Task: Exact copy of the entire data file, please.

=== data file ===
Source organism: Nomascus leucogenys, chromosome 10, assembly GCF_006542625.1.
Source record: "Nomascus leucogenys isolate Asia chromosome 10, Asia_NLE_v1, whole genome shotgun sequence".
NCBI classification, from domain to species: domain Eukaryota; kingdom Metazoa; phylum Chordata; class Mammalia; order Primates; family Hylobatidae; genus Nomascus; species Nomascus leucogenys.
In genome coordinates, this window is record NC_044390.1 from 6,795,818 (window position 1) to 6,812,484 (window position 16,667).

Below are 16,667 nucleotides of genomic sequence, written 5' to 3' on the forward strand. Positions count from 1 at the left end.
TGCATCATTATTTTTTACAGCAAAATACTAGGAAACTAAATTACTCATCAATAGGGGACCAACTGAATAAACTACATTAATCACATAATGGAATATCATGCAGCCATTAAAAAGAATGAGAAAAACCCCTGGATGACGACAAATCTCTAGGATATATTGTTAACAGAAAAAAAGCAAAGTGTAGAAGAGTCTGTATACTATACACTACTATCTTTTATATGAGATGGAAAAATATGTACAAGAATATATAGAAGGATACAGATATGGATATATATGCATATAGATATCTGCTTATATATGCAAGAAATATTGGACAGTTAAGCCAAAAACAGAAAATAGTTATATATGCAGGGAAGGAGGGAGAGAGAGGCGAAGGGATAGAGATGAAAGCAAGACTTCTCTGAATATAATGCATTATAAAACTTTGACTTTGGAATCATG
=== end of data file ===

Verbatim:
Source organism: Nomascus leucogenys, chromosome 10, assembly GCF_006542625.1.
Source record: "Nomascus leucogenys isolate Asia chromosome 10, Asia_NLE_v1, whole genome shotgun sequence".
NCBI classification, from domain to species: domain Eukaryota; kingdom Metazoa; phylum Chordata; class Mammalia; order Primates; family Hylobatidae; genus Nomascus; species Nomascus leucogenys.
In genome coordinates, this window is record NC_044390.1 from 6,795,818 (window position 1) to 6,812,484 (window position 16,667).

Below are 16,667 nucleotides of genomic sequence, written 5' to 3' on the forward strand. Positions count from 1 at the left end.
TGCATCATTATTTTTTACAGCAAAATACTAGGAAACTAAATTACTCATCAATAGGGGACCAACTGAATAAACTACATTAATCACATAATGGAATATCATGCAGCCATTAAAAAGAATGAGAAAAACCCCTGGATGACGACAAATCTCTAGGATATATTGTTAACAGAAAAAAAGCAAAGTGTAGAAGAGTCTGTATACTATACACTACTATCTTTTATATGAGATGGAAAAATATGTACAAGAATATATAGAAGGATACAGATATGGATATATATGCATATAGATATCTGCTTATATATGCAAGAAATATTGGACAGTTAAGCCAAAAACAGAAAATAGTTATATATGCAGGGAAGGAGGGAGAGAGAGGCGAAGGGATAGAGATGAAAGCAAGACTTCTCTGAATATAATGCATTATAAAACTTTGACTTTGGAATCATG